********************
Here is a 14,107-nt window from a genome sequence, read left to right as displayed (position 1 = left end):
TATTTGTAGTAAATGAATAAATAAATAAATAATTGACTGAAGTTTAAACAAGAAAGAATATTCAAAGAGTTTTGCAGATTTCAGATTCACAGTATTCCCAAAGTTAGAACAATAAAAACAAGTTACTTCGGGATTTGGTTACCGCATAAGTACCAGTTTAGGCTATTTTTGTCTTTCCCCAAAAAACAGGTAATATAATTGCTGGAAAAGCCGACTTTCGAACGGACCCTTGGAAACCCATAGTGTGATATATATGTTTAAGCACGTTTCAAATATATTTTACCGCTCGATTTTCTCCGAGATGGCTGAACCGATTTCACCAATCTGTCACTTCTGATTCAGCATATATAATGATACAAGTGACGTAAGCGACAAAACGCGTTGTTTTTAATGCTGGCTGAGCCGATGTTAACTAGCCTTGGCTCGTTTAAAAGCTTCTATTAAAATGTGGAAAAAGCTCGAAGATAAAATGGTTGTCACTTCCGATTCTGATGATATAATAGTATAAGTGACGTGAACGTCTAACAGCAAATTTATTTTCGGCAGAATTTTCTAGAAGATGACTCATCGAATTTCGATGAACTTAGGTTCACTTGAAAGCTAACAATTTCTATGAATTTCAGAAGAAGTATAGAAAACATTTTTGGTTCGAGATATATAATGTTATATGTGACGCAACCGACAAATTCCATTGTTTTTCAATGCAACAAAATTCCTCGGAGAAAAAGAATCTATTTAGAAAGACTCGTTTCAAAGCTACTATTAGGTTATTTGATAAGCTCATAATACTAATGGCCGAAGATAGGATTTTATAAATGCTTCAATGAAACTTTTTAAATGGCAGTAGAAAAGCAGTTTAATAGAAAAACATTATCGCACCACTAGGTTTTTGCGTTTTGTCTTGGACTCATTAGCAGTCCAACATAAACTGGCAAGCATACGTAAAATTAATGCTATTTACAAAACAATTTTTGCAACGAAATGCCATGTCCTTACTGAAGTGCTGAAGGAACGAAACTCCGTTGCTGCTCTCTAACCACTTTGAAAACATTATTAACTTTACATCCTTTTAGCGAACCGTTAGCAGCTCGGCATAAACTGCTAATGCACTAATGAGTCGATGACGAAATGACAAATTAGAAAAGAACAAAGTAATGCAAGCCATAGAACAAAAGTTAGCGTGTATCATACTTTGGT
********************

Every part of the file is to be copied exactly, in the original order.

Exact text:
Here is a 14,107-nt window from a genome sequence, read left to right as displayed (position 1 = left end):
TATTTGTAGTAAATGAATAAATAAATAAATAATTGACTGAAGTTTAAACAAGAAAGAATATTCAAAGAGTTTTGCAGATTTCAGATTCACAGTATTCCCAAAGTTAGAACAATAAAAACAAGTTACTTCGGGATTTGGTTACCGCATAAGTACCAGTTTAGGCTATTTTTGTCTTTCCCCAAAAAACAGGTAATATAATTGCTGGAAAAGCCGACTTTCGAACGGACCCTTGGAAACCCATAGTGTGATATATATGTTTAAGCACGTTTCAAATATATTTTACCGCTCGATTTTCTCCGAGATGGCTGAACCGATTTCACCAATCTGTCACTTCTGATTCAGCATATATAATGATACAAGTGACGTAAGCGACAAAACGCGTTGTTTTTAATGCTGGCTGAGCCGATGTTAACTAGCCTTGGCTCGTTTAAAAGCTTCTATTAAAATGTGGAAAAAGCTCGAAGATAAAATGGTTGTCACTTCCGATTCTGATGATATAATAGTATAAGTGACGTGAACGTCTAACAGCAAATTTATTTTCGGCAGAATTTTCTAGAAGATGACTCATCGAATTTCGATGAACTTAGGTTCACTTGAAAGCTAACAATTTCTATGAATTTCAGAAGAAGTATAGAAAACATTTTTGGTTCGAGATATATAATGTTATATGTGACGCAACCGACAAATTCCATTGTTTTTCAATGCAACAAAATTCCTCGGAGAAAAAGAATCTATTTAGAAAGACTCGTTTCAAAGCTACTATTAGGTTATTTGATAAGCTCATAATACTAATGGCCGAAGATAGGATTTTATAAATGCTTCAATGAAACTTTTTAAATGGCAGTAGAAAAGCAGTTTAATAGAAAAACATTATCGCACCACTAGGTTTTTGCGTTTTGTCTTGGACTCATTAGCAGTCCAACATAAACTGGCAAGCATACGTAAAATTAATGCTATTTACAAAACAATTTTTGCAACGAAATGCCATGTCCTTACTGAAGTGCTGAAGGAACGAAACTCCGTTGCTGCTCTCTAACCACTTTGAAAACATTATTAACTTTACATCCTTTTAGCGAACCGTTAGCAGCTCGGCATAAACTGCTAATGCACTAATGAGTCGATGACGAAATGACAAATTAGAAAAGAACAAAGTAATGCAAGCCATAGAACAAAAGTTAGCGTGTATCATACTTTGGT